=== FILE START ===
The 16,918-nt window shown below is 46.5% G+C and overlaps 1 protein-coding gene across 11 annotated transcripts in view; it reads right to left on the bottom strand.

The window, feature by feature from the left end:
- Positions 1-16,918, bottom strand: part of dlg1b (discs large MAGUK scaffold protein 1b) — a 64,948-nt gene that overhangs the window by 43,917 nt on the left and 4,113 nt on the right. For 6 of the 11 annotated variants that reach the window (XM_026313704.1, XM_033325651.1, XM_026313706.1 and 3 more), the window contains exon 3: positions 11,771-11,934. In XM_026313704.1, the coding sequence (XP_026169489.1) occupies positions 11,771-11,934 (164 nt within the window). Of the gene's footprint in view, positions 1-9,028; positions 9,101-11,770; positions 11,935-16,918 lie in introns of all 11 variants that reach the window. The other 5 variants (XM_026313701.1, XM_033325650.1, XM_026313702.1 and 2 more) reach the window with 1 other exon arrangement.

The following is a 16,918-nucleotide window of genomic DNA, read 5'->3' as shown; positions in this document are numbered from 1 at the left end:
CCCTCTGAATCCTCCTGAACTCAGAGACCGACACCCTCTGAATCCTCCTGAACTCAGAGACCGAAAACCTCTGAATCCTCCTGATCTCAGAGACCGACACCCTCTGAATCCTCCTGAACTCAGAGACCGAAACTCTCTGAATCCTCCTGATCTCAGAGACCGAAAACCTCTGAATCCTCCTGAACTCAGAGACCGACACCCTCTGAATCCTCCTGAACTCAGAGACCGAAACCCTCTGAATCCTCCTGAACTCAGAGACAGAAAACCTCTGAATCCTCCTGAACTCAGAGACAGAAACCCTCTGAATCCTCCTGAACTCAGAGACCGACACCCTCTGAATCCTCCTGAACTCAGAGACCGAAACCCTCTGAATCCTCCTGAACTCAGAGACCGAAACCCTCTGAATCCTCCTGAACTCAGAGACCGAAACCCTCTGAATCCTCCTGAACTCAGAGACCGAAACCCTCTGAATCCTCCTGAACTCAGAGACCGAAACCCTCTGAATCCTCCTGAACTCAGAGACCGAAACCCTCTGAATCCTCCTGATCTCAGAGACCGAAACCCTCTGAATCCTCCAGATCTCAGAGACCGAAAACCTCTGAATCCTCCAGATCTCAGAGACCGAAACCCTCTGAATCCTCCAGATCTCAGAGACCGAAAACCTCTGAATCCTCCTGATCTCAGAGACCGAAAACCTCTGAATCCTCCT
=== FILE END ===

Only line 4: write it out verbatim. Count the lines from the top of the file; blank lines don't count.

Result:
The following is a 16,918-nucleotide window of genomic DNA, read 5'->3' as shown; positions in this document are numbered from 1 at the left end: